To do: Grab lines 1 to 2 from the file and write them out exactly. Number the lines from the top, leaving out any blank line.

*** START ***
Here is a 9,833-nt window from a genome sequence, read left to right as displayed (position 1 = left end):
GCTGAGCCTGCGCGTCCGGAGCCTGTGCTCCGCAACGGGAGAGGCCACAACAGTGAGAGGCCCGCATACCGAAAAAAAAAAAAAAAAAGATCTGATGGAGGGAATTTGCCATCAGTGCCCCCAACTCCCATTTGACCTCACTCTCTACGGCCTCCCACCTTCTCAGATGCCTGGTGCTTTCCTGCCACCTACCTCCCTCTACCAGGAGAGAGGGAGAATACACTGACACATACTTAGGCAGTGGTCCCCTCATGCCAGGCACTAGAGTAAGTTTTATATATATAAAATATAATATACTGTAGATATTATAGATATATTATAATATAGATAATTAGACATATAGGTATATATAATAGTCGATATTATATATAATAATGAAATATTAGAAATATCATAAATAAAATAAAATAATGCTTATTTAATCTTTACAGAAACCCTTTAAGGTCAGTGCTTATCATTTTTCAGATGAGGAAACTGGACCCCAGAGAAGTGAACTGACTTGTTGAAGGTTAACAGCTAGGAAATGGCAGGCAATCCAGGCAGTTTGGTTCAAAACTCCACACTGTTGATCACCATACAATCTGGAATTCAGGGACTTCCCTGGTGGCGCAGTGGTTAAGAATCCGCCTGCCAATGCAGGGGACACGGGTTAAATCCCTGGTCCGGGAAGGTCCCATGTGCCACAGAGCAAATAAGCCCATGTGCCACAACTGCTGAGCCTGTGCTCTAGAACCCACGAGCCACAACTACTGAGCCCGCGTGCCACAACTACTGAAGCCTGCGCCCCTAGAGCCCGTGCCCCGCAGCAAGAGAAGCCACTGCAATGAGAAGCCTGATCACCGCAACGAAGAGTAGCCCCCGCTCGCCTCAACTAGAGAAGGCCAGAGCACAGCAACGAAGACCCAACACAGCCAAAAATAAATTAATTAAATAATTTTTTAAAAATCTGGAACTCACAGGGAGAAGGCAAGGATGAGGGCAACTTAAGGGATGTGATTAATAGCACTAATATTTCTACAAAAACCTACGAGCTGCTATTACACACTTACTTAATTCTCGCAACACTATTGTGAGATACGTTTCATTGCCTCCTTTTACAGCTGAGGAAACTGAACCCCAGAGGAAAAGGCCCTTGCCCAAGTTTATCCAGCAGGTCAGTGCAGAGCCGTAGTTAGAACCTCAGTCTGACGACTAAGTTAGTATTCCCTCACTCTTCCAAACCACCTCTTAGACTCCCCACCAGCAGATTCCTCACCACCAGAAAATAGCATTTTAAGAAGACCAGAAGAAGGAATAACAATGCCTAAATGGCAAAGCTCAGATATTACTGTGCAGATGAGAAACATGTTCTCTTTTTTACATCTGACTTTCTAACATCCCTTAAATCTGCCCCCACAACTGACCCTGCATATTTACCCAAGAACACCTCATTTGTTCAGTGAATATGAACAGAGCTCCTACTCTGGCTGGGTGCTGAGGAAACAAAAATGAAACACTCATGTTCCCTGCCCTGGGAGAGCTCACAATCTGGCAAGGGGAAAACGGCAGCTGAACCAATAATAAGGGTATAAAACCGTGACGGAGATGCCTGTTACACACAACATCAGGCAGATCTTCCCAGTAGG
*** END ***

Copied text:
Here is a 9,833-nt window from a genome sequence, read left to right as displayed (position 1 = left end):
GCTGAGCCTGCGCGTCCGGAGCCTGTGCTCCGCAACGGGAGAGGCCACAACAGTGAGAGGCCCGCATACCGAAAAAAAAAAAAAAAAAGATCTGATGGAGGGAATTTGCCATCAGTGCCCCCAACTCCCATTTGACCTCACTCTCTACGGCCTCCCACCTTCTCAGATGCCTGGTGCTTTCCTGCCACCTACCTCCCTCTACCAGGAGAGAGGGAGAATACACTGACACATACTTAGGCAGTGGTCCCCTCATGCCAGGCACTAGAGTAAGTTTTATATATATAAAATATAATATACTGTAGATATTATAGATATATTATAATATAGATAATTAGACATATAGGTATATATAATAGTCGATATTATATATAATAATGAAATATTAGAAATATCATAAATAAAATAAAATAATGCTTATTTAATCTTTACAGAAACCCTTTAAGGTCAGTGCTTATCATTTTTCAGATGAGGAAACTGGACCCCAGAGAAGTGAACTGACTTGTTGAAGGTTAACAGCTAGGAAATGGCAGGCAATCCAGGCAGTTTGGTTCAAAACTCCACACTGTTGATCACCATACAATCTGGAATTCAGGGACTTCCCTGGTGGCGCAGTGGTTAAGAATCCGCCTGCCAATGCAGGGGACACGGGTTAAATCCCTGGTCCGGGAAGGTCCCATGTGCCACAGAGCAAATAAGCCCATGTGCCACAACTGCTGAGCCTGTGCTCTAGAACCCACGAGCCACAACTACTGAGCCCGCGTGCCACAACTACTGAAGCCTGCGCCCCTAGAGCCCGTGCCCCGCAGCAAGAGAAGCCACTGCAATGAGAAGCCTGATCACCGCAACGAAGAGTAGCCCCCGCTCGCCTCAACTAGAGAAGGCCAGAGCACAGCAACGAAGACCCAACACAGCCAAAAATAAATTAATTAAATAATTTTTTAAAAATCTGGAACTCACAGGGAGAAGGCAAGGATGAGGGCAACTTAAGGGATGTGATTAATAGCACTAATATTTCTACAAAAACCTACGAGCTGCTATTACACACTTACTTAATTCTCGCAACACTATTGTGAGATACGTTTCATTGCCTCCTTTTACAGCTGAGGAAACTGAACCCCAGAGGAAAAGGCCCTTGCCCAAGTTTATCCAGCAGGTCAGTGCAGAGCCGTAGTTAGAACCTCAGTCTGACGACTAAGTTAGTATTCCCTCACTCTTCCAAACCACCTCTTAGACTCCCCACCAGCAGATTCCTCACCACCAGAAAATAGCATTTTAAGAAGACCAGAAGAAGGAATAACAATGCCTAAATGGCAAAGCTCAGATATTACTGTGCAGATGAGAAACATGTTCTCTTTTTTACATCTGACTTTCTAACATCCCTTAAATCTGCCCCCACAACTGACCCTGCATATTTACCCAAGAACACCTCATTTGTTCAGTGAATATGAACAGAGCTCCTACTCTGGCTGGGTGCTGAGGAAACAAAAATGAAACACTCATGTTCCCTGCCCTGGGAGAGCTCACAATCTGGCAAGGGGAAAACGGCAGCTGAACCAATAATAAGGGTATAAAACCGTGACGGAGATGCCTGTTACACACAACATCAGGCAGATCTTCCCAGTAGG